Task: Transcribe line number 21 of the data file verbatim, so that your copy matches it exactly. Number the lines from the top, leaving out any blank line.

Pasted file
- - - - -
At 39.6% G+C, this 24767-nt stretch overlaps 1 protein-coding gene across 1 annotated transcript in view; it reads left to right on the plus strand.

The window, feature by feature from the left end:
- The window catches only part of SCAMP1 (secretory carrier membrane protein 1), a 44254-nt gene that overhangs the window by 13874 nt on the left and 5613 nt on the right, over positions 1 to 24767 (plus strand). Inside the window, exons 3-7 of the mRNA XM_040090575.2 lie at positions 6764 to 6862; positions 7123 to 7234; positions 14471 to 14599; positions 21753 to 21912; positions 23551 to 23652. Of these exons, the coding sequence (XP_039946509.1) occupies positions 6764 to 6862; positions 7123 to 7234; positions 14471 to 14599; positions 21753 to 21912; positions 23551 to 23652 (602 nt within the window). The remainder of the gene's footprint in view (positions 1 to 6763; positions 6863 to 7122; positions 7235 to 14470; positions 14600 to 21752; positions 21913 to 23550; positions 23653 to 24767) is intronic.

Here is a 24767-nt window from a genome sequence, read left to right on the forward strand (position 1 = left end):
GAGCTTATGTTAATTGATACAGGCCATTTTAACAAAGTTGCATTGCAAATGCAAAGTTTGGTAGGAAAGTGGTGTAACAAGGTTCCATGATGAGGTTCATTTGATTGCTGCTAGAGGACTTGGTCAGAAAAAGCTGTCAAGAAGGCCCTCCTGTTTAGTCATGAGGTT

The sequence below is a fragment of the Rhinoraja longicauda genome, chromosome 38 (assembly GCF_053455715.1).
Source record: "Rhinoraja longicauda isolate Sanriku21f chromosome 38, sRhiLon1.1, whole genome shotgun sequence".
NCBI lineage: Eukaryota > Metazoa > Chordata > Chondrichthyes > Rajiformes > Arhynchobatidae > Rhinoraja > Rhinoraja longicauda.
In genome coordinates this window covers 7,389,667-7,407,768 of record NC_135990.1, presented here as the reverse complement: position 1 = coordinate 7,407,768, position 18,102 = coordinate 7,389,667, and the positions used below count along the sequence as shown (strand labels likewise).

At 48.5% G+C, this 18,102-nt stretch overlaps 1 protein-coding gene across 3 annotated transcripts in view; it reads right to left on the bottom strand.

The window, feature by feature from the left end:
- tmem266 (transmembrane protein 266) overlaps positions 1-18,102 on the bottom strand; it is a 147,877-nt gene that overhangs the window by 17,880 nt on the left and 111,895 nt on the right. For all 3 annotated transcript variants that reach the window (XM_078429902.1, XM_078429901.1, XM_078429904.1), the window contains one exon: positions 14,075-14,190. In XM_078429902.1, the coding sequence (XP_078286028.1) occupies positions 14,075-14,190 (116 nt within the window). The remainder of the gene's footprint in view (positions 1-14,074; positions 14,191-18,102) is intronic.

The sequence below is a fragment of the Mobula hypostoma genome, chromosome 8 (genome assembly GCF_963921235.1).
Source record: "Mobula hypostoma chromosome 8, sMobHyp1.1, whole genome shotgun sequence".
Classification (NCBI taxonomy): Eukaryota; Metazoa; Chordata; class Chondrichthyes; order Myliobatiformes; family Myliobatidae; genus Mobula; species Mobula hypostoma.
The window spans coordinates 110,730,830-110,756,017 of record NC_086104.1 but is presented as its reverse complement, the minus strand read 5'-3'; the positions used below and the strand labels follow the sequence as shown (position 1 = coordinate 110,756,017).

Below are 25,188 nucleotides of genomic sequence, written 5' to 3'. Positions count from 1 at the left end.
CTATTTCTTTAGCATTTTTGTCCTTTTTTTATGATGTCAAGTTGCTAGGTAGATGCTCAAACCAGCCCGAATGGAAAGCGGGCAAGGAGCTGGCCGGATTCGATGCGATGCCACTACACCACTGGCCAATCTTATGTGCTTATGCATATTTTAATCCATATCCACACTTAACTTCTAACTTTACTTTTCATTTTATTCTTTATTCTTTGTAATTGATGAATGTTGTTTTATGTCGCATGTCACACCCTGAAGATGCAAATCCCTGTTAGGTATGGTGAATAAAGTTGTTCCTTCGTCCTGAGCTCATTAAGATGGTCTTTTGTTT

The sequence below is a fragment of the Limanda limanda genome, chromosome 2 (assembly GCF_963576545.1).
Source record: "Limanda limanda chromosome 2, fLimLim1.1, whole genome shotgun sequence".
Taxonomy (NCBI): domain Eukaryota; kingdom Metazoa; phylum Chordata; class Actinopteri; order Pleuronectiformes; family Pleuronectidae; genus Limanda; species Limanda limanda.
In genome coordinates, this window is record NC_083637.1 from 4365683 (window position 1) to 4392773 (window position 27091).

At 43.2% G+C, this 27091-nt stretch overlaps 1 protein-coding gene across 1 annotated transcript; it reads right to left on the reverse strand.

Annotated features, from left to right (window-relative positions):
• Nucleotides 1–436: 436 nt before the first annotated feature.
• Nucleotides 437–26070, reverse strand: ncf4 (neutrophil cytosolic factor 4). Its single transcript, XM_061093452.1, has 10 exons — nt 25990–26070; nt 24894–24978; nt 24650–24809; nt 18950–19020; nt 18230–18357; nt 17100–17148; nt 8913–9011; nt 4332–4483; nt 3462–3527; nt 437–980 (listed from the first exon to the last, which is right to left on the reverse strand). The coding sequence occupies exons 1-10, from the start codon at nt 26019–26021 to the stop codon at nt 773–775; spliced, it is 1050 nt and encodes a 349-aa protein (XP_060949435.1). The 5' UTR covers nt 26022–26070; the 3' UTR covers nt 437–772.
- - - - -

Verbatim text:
Taxonomy (NCBI): domain Eukaryota; kingdom Metazoa; phylum Chordata; class Actinopteri; order Pleuronectiformes; family Pleuronectidae; genus Limanda; species Limanda limanda.